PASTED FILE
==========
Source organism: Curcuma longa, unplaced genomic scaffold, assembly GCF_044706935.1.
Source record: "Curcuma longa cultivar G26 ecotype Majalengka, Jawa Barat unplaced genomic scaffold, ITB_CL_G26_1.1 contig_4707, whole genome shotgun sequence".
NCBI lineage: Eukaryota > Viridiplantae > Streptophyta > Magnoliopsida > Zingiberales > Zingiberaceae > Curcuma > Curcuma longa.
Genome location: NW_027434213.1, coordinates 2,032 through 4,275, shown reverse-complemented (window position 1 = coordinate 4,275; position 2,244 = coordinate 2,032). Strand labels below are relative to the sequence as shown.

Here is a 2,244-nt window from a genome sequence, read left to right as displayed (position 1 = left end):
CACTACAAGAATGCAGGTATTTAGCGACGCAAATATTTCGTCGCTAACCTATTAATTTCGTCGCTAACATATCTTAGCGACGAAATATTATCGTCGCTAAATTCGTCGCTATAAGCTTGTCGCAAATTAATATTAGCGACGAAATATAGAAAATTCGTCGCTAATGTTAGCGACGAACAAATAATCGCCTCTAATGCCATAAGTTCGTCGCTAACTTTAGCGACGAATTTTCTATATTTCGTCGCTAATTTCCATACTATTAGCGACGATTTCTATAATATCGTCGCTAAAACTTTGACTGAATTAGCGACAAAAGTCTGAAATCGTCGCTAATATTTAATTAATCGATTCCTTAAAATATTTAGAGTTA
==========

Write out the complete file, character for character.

Source organism: Curcuma longa, unplaced genomic scaffold, assembly GCF_044706935.1.
Source record: "Curcuma longa cultivar G26 ecotype Majalengka, Jawa Barat unplaced genomic scaffold, ITB_CL_G26_1.1 contig_4707, whole genome shotgun sequence".
NCBI lineage: Eukaryota > Viridiplantae > Streptophyta > Magnoliopsida > Zingiberales > Zingiberaceae > Curcuma > Curcuma longa.
Genome location: NW_027434213.1, coordinates 2,032 through 4,275, shown reverse-complemented (window position 1 = coordinate 4,275; position 2,244 = coordinate 2,032). Strand labels below are relative to the sequence as shown.

Here is a 2,244-nt window from a genome sequence, read left to right as displayed (position 1 = left end):
CACTACAAGAATGCAGGTATTTAGCGACGCAAATATTTCGTCGCTAACCTATTAATTTCGTCGCTAACATATCTTAGCGACGAAATATTATCGTCGCTAAATTCGTCGCTATAAGCTTGTCGCAAATTAATATTAGCGACGAAATATAGAAAATTCGTCGCTAATGTTAGCGACGAACAAATAATCGCCTCTAATGCCATAAGTTCGTCGCTAACTTTAGCGACGAATTTTCTATATTTCGTCGCTAATTTCCATACTATTAGCGACGATTTCTATAATATCGTCGCTAAAACTTTGACTGAATTAGCGACAAAAGTCTGAAATCGTCGCTAATATTTAATTAATCGATTCCTTAAAATATTTAGAGTTA